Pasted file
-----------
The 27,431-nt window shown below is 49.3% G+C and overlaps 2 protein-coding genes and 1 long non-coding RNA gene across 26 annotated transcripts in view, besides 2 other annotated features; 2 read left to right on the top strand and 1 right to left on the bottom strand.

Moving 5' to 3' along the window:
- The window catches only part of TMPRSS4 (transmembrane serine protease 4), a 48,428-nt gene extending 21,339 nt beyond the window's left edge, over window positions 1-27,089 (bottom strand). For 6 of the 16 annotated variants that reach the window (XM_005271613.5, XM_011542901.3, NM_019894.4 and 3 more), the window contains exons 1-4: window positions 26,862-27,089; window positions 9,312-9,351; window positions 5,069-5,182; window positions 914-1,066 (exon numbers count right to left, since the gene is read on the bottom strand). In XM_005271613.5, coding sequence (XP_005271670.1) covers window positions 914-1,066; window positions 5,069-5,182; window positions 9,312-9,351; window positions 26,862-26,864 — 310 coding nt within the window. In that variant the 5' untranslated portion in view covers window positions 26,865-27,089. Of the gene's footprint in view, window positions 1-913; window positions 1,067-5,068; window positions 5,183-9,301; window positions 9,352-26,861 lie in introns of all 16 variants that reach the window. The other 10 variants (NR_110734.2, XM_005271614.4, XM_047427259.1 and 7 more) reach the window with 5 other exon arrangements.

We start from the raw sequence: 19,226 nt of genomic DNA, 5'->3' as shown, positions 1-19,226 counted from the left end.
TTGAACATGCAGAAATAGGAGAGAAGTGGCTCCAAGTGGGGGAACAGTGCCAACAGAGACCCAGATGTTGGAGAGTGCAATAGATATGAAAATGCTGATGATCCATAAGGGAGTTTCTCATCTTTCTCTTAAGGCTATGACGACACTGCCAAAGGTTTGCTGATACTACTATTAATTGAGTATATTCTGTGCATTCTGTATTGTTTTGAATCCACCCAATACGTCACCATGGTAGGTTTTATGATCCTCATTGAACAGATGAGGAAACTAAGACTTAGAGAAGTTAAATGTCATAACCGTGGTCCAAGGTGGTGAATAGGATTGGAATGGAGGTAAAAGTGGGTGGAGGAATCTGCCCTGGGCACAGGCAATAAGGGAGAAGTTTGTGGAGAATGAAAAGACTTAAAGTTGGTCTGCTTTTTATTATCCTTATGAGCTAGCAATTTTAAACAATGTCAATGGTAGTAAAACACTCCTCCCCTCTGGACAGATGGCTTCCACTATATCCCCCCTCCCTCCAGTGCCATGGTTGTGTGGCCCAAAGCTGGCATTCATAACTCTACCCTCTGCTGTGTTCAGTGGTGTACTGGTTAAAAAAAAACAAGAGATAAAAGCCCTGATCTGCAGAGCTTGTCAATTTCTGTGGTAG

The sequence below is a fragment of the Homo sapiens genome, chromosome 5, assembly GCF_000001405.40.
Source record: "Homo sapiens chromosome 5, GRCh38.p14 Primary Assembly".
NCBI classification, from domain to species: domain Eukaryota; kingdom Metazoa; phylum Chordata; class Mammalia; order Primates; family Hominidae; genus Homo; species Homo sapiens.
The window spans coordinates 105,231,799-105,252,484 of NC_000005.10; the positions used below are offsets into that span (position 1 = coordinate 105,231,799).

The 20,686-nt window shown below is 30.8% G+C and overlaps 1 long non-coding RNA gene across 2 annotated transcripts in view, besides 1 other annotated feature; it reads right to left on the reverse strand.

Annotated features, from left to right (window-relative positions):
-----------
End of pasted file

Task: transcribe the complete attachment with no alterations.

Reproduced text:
The 27,431-nt window shown below is 49.3% G+C and overlaps 2 protein-coding genes and 1 long non-coding RNA gene across 26 annotated transcripts in view, besides 2 other annotated features; 2 read left to right on the top strand and 1 right to left on the bottom strand.

Moving 5' to 3' along the window:
- The window catches only part of TMPRSS4 (transmembrane serine protease 4), a 48,428-nt gene extending 21,339 nt beyond the window's left edge, over window positions 1-27,089 (bottom strand). For 6 of the 16 annotated variants that reach the window (XM_005271613.5, XM_011542901.3, NM_019894.4 and 3 more), the window contains exons 1-4: window positions 26,862-27,089; window positions 9,312-9,351; window positions 5,069-5,182; window positions 914-1,066 (exon numbers count right to left, since the gene is read on the bottom strand). In XM_005271613.5, coding sequence (XP_005271670.1) covers window positions 914-1,066; window positions 5,069-5,182; window positions 9,312-9,351; window positions 26,862-26,864 — 310 coding nt within the window. In that variant the 5' untranslated portion in view covers window positions 26,865-27,089. Of the gene's footprint in view, window positions 1-913; window positions 1,067-5,068; window positions 5,183-9,301; window positions 9,352-26,861 lie in introns of all 16 variants that reach the window. The other 10 variants (NR_110734.2, XM_005271614.4, XM_047427259.1 and 7 more) reach the window with 5 other exon arrangements.

We start from the raw sequence: 19,226 nt of genomic DNA, 5'->3' as shown, positions 1-19,226 counted from the left end.
TTGAACATGCAGAAATAGGAGAGAAGTGGCTCCAAGTGGGGGAACAGTGCCAACAGAGACCCAGATGTTGGAGAGTGCAATAGATATGAAAATGCTGATGATCCATAAGGGAGTTTCTCATCTTTCTCTTAAGGCTATGACGACACTGCCAAAGGTTTGCTGATACTACTATTAATTGAGTATATTCTGTGCATTCTGTATTGTTTTGAATCCACCCAATACGTCACCATGGTAGGTTTTATGATCCTCATTGAACAGATGAGGAAACTAAGACTTAGAGAAGTTAAATGTCATAACCGTGGTCCAAGGTGGTGAATAGGATTGGAATGGAGGTAAAAGTGGGTGGAGGAATCTGCCCTGGGCACAGGCAATAAGGGAGAAGTTTGTGGAGAATGAAAAGACTTAAAGTTGGTCTGCTTTTTATTATCCTTATGAGCTAGCAATTTTAAACAATGTCAATGGTAGTAAAACACTCCTCCCCTCTGGACAGATGGCTTCCACTATATCCCCCCTCCCTCCAGTGCCATGGTTGTGTGGCCCAAAGCTGGCATTCATAACTCTACCCTCTGCTGTGTTCAGTGGTGTACTGGTTAAAAAAAAACAAGAGATAAAAGCCCTGATCTGCAGAGCTTGTCAATTTCTGTGGTAG

The sequence below is a fragment of the Homo sapiens genome, chromosome 5, assembly GCF_000001405.40.
Source record: "Homo sapiens chromosome 5, GRCh38.p14 Primary Assembly".
NCBI classification, from domain to species: domain Eukaryota; kingdom Metazoa; phylum Chordata; class Mammalia; order Primates; family Hominidae; genus Homo; species Homo sapiens.
The window spans coordinates 105,231,799-105,252,484 of NC_000005.10; the positions used below are offsets into that span (position 1 = coordinate 105,231,799).

The 20,686-nt window shown below is 30.8% G+C and overlaps 1 long non-coding RNA gene across 2 annotated transcripts in view, besides 1 other annotated feature; it reads right to left on the reverse strand.

Annotated features, from left to right (window-relative positions):